Our society has a complicated relationship with health.
On one hand, in 2014 alone, Americans spent $24 billion on gym memberships,  $30 billion on athletic apparel  and $60 billion on weight loss.  New diets, eating plans, and studies telling us what we should eat or not eat spring up at a dizzying pace. Our book-store and grocery-store aisles are lined with literature offering six-pack abs, toned arms, and firmer butts.
And yet, despite our cultural fixation on health and beauty, 70 percent of Americans over the age of 20 are overweight, including 35 percent who are considered obese.  Only one in five adults meet federal guidelines for both aerobic activity and muscle-strengthening exercise.  And we spend over $100 billion dollars per year on fast food  and average 34 hours per week watching television. 
“Complicated relationship” may be an understatement. We desperately desire healthy bodies and healthy lives—but seem to have difficulty living it out.
That is why we chose “Health and Wellness” as the theme for Issue 002 of Simplify Magazine.
Our physical bodies are the instruments through which we accomplish our unique purpose in this world. And how we care for them matters.
No matter what our greatest pursuit is in life, our physical bodies are essential to accomplishing it. Whether we desire to be good parents, spiritual mentors, world travelers, successful businesspeople, or any combination of the above, our physical bodies are either an asset or liability.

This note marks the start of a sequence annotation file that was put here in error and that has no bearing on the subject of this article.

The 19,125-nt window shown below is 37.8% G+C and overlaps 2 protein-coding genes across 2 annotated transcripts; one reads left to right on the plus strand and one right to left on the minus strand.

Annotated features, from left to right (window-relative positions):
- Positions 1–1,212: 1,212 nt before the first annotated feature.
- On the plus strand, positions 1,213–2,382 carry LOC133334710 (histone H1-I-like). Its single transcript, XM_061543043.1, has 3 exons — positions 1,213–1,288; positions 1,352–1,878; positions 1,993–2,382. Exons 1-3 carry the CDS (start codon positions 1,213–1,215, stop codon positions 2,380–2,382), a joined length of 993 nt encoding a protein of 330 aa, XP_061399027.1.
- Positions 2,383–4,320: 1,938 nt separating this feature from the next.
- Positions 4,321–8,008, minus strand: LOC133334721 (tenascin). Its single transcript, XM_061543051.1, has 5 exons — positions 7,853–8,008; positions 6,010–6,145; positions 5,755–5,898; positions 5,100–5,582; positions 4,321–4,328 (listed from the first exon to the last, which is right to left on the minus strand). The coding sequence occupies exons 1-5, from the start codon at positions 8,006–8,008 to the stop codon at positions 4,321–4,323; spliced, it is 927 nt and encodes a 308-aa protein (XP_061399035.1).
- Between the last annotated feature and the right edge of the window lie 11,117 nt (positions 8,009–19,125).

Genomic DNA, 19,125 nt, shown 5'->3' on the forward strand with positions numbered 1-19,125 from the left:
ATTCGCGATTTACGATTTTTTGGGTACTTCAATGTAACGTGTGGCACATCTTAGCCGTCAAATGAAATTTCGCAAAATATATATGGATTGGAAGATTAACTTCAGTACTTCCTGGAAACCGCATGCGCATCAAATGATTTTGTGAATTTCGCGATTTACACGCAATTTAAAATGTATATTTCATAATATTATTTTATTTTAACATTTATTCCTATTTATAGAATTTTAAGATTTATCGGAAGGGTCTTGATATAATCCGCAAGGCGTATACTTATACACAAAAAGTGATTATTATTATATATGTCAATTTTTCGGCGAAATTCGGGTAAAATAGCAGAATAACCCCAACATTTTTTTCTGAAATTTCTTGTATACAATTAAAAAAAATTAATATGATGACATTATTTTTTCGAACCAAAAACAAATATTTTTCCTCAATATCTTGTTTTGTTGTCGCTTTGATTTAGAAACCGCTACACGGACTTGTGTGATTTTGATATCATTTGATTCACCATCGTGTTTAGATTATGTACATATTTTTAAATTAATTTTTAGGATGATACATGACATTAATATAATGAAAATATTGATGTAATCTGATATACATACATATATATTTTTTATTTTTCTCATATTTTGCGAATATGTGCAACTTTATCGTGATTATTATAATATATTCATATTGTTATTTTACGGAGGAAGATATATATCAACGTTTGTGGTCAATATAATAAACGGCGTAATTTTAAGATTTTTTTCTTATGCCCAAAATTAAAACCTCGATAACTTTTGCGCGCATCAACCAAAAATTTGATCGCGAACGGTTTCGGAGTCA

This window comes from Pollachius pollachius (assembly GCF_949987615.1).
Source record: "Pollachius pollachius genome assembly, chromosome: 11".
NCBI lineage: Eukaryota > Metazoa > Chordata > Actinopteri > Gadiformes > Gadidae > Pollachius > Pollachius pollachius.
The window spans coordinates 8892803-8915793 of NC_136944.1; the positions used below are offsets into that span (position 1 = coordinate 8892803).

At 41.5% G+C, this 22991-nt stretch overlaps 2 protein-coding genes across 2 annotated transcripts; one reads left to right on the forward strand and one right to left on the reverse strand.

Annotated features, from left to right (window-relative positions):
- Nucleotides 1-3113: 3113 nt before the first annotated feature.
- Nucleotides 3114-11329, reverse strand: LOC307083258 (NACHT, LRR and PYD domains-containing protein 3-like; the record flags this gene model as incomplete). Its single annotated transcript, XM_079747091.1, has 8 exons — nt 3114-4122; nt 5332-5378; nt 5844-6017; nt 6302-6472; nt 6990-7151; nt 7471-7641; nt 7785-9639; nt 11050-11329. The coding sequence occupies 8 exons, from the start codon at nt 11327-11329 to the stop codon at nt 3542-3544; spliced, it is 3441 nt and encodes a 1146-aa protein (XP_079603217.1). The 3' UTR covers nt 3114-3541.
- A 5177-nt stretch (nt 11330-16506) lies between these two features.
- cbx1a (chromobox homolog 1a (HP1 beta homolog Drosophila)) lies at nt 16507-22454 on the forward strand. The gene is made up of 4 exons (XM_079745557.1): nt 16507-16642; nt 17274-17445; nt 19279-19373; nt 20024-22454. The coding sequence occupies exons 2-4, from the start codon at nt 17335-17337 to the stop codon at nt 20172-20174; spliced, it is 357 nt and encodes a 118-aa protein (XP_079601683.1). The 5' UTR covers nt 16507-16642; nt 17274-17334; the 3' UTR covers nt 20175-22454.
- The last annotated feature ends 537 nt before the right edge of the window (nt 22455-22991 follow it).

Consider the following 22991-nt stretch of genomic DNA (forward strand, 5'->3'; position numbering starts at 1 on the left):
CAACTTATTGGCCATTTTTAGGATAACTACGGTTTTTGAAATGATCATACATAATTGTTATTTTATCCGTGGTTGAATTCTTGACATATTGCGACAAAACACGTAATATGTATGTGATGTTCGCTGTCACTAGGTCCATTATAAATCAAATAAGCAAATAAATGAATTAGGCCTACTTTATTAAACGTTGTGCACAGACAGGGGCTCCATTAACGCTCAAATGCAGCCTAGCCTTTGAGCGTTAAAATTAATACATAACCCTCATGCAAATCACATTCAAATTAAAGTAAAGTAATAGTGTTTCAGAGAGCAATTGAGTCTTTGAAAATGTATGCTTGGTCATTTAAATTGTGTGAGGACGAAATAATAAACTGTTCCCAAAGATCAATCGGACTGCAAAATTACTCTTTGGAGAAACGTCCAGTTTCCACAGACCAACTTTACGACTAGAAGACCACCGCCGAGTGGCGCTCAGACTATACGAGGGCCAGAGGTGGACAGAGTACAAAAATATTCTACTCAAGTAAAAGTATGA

That is why this conversation is important—not because health is the greatest goal of our lives, but because intentionally caring for our health better allows us to pursue those goals that are the greatest.
In this issue of Simplify Magazine, you will find articles related to sleep, health, nutrition, clutter, and how we perceive the world around us. You will find helpful research and simple, practical ideas to embrace healthier habits in your life. You will also discover a range of voices, including contributions from a clinical psychologist, a health coach, a nutritionist, a trained chef, a cancer survivor, and some of our favorite writers focused on issues of health and wellness. The topics are varied, in-depth, and important, but they have all been chosen intentionally and specifically.
It is unlikely that anybody reads through this issue and begins implementing every action step immediately. Instead, read the articles and slowly digest the content. Make one change for the better in your life or family, and allow it to take hold. Then make another.
The stakes are high. We only get one life—and the world needs us to live it well.
With you on this journey,
Joshua Becker and Brian Gardner
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